To enter the drug court program, the client appears before the judge for a pre-entry hearing. The judge determines that the client understands the program and its requirements. The client pleads guilty to the offense charged and waives his or her right to a trial or hearing. The client is thereby admitted to the drug court program. He or she is not sentenced. If the drug court program is successfully completed, the charges pending against the client are dismissed. If the client is terminated from the program for failing to meet its requirements, the client is returned to the penal side of the justice system, sentence is imposed, and the offender is incarcerated. Phases I through IV

The drug court program consists of four treatment phases following the intake process. Offenders may withdraw at any time up to entering Phase I. After entry, the client is not permitted to withdraw but may be terminated. Phase I: 12 weeks minimum. Client must –

stay sober, neither drink nor use drugs.

appear in court weekly.

report to case manager weekly.

attend counseling/treatment sessions 3 times weekly.

attend family group therapy once each month.

pass random drug test weekly.

perform 50 hours’ community service over 12 weeks.

pay $200 monthly drug court fee.

attend AA/NA/Celebrate Recovery twice weekly.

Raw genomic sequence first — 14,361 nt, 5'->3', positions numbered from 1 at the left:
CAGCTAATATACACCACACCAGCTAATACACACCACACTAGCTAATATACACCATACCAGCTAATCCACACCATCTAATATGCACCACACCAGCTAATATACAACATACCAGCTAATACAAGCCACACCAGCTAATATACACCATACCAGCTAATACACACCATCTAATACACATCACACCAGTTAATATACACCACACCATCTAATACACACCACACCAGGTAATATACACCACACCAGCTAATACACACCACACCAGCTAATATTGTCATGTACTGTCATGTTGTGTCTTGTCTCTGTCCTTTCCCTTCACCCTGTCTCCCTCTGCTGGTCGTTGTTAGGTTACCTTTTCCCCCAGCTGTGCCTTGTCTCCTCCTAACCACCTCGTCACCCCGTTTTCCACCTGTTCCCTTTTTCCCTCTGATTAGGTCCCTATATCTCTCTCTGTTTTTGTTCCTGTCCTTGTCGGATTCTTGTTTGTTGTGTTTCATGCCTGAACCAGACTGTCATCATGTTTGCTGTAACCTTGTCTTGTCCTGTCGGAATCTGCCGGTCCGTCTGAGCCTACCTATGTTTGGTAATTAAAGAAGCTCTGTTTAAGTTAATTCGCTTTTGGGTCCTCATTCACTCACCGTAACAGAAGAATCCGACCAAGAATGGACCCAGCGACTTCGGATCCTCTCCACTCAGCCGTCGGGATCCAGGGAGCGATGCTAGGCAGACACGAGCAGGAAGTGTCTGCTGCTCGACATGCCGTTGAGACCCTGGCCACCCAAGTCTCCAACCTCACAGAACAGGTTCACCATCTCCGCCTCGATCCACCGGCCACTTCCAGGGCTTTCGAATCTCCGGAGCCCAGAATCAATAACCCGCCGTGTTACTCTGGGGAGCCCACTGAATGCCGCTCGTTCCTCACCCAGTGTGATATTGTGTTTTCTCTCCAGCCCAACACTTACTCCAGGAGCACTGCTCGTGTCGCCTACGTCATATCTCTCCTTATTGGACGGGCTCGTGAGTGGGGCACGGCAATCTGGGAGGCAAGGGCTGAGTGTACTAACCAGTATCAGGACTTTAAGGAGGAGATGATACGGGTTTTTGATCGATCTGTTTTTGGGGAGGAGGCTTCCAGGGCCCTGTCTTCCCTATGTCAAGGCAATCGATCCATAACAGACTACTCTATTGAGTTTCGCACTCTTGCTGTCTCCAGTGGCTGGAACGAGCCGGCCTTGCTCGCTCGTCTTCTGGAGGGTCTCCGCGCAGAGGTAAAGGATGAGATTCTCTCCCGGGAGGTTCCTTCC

pass 12 weekly drug tests before moving to next phase. Phase II: 20 weeks minimum. Client must meet Phase I requirements with following exceptions:

appear in court every other week.

report to case manager every other week.

attend counseling/treatment sessions twice weekly.

perform 50 additional hours of community service over next three phases.

pass 20 weekly drug tests before moving to next phase. Phase III: minimum 12 weeks. Client must meet phases I and II requirements with following exceptions:

appear in court every three weeks.

report to case manager monthly.

attend treatment/counseling sessions once weekly.

pass 12 weekly drug tests before moving to final phase. Phase IV: minimum 8 weeks. Client must meet phases II and III requirements, with the following exceptions:

appear in court every four weeks.

attend AA/NA/Celebrate Recovery once weekly.

minimum four months drug free, all fees paid, all substance abuse treatment complete prior to graduation. Requirements for graduation

Be employed, actively seeking employment, or enrolled in school/college.

Complete at least 100 hours of community service, more if ordered.

Maintain sobriety for 12 months prior to graduation.

Obtain a GED, if required.

Pay all drug court fees.

Pay all court fines and/or restitution.

Receive no new criminal charges during drug court program.

Complete all four phases of the treatment program.

Have no contact with persons who possess firearms or may be engaged in criminal activity.

Have no contact with drugs, drug sales, or drug use or persons who may be engaged in same. Termination

As of this writing, no clients have been terminated from the program, but the possibility of termination hearings has been discussed in connection with three or four. Drug court guidelines specify four causes for termination:

The client receives a new criminal charge while in the program.

The client fails to comply with program guidelines.